Bengaluru: What an irony. A temple deity that personifies the tiger and its glory, has become the cause of disturbing the tranquility of the forest. The Huliyamma temple in the Kundkere range of the Bandipur Tiger Reserve is being developed by the local villagers.
They have successfully managed to put up electricity lines and attach a submersible water-pump to the temple recently, which is a clear violation of the Karnataka Forest Act, says a wildlife activist.
The Huliyamma temple near Mangala village abuts a water body and is an area that connects Lokkere reserved forest to Bandipur Tiger reserve. Piles of elephant dung around the area stand testimony to the fact that this region is heavily used by a large number of tuskers as part of their corridors.
The temple, which at one time was only a small stone idol worshipped by local villagers, gradually became a small shrine until it turned into a full-fledged temple a decade ago. In 2012, efforts to build a concrete structure were thwarted by the Bandipur forest department. However, the current developments have gone unnoticed by the local forest administration in spite of the temple being located very close to the CF office in Bandipur, claimed the activist.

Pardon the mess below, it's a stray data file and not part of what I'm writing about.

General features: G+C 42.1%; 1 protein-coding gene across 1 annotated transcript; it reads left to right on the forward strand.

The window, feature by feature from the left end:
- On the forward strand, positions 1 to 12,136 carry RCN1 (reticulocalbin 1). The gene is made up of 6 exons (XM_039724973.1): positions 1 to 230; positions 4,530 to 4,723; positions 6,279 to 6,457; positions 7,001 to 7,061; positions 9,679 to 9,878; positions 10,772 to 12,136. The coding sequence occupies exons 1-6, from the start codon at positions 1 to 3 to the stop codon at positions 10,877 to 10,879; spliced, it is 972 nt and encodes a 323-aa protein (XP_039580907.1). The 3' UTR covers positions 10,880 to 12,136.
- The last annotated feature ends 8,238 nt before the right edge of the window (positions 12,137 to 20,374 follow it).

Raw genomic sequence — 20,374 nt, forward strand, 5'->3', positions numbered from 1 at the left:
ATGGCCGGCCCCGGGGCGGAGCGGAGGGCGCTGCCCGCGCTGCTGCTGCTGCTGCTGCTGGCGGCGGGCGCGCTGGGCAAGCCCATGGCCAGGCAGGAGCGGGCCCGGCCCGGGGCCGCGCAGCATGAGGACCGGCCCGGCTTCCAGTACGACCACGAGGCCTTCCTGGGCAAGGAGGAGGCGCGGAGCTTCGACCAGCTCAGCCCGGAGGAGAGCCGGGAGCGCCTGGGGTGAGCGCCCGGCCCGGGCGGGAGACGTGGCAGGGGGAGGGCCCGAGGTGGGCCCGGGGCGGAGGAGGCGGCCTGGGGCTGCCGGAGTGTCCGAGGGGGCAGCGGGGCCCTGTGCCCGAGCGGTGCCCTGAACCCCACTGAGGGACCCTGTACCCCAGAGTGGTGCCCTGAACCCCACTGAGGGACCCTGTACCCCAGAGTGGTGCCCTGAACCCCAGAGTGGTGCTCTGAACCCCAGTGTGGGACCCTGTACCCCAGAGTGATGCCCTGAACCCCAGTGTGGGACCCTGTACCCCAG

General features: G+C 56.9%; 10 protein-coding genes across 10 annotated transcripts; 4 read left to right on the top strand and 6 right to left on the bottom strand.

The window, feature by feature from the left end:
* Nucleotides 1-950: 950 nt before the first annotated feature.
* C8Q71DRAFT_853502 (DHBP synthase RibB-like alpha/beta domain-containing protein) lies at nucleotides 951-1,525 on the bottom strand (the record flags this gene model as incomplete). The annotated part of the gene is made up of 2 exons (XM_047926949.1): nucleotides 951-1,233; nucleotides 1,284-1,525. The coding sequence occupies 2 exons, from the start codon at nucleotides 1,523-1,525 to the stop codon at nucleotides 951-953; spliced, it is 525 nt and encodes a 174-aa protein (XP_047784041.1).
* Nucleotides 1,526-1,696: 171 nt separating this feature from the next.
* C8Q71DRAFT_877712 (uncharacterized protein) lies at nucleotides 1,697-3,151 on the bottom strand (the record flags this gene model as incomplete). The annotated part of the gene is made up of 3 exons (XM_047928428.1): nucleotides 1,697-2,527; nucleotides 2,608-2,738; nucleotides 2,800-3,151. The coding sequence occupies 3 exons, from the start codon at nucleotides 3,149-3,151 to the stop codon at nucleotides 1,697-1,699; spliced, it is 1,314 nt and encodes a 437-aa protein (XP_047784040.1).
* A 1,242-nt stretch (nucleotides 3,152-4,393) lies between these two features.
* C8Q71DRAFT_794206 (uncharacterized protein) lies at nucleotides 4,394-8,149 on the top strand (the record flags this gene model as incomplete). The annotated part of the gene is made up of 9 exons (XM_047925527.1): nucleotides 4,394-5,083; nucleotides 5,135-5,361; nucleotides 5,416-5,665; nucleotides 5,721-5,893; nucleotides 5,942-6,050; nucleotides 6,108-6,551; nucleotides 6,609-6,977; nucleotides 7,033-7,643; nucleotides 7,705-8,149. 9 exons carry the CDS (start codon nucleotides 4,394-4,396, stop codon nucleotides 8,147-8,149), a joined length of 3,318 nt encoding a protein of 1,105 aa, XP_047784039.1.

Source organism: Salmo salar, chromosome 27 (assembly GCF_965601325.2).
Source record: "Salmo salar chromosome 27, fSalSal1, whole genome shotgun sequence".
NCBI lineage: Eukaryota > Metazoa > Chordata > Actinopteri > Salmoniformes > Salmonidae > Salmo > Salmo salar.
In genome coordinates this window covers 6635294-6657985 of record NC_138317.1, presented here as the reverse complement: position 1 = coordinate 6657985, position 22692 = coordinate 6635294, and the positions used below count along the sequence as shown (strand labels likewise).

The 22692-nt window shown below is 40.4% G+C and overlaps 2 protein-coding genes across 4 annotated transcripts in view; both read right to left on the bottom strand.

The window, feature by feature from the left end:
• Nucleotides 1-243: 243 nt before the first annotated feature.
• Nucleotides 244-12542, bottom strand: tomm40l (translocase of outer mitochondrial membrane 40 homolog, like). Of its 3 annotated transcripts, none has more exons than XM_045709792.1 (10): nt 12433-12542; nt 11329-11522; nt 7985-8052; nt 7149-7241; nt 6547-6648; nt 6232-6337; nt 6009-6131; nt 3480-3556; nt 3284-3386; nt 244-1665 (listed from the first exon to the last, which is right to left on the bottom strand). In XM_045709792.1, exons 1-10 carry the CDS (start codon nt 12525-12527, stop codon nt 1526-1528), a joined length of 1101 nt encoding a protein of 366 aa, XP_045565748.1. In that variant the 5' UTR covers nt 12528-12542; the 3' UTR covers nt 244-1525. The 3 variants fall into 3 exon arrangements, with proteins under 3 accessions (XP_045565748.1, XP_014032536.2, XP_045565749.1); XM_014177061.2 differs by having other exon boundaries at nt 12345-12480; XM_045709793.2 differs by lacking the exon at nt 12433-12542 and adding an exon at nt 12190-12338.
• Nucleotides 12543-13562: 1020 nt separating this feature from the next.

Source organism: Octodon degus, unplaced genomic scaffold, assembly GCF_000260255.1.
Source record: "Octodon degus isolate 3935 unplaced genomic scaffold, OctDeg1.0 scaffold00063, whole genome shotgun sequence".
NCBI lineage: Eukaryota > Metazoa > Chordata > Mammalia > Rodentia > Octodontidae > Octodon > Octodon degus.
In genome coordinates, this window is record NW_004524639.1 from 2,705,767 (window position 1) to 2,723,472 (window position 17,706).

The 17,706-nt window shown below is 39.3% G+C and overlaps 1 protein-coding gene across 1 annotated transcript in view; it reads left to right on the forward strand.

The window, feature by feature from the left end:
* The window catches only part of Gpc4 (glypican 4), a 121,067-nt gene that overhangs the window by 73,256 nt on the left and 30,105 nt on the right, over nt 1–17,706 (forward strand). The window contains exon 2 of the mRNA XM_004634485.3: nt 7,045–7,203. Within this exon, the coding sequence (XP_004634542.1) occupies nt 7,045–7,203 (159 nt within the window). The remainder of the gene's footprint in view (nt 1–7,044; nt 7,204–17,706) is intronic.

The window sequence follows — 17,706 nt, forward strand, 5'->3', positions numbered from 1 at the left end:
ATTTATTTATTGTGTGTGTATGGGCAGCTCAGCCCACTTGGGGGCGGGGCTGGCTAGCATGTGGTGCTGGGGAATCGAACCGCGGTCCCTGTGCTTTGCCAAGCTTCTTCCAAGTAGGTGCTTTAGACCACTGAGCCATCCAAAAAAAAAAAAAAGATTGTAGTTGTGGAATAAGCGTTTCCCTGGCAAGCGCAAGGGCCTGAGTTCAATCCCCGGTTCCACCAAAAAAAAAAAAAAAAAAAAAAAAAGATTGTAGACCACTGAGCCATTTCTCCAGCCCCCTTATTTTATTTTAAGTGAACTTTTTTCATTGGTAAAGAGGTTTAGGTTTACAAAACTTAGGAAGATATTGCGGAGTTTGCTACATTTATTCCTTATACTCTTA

Several electric poles have also been erected from Kamala farm to the temple. Such non-forestry work is a clear violation of the Karnataka Forest Act. The work of erecting electric poles and drawing power lines in Bandipur tiger reserve is in evident violation of sections 29 and 35 of the Wildlife protection act 1972 and NTCA advisory, the activist stated.
There are numerous such temples inside Bandipur tiger reserve. These were originally small nondescript idols a couple of decades ago. By and large these temples are being developed in a small-scale manner. Certain forest officers have opposed such developments, but many officials have turned a blind eye and allowed provisioning of resources such as roads, borewells and in this case even electric supply lines, the wildlife activist added.
Belladkuppe temple, situated in the core area of Bandipur tiger reserve, is an example of human-induced disturbance and how a small inconspicuous temple can grow to unmanageable levels by endangering rich bio-diversity and wildlife. Over the years, due to the silent acquiescence of the forest department, the temple has developed with good, accessible roads and water supply. Even the number of pilgrims and tourists visiting the temple have been on the rise.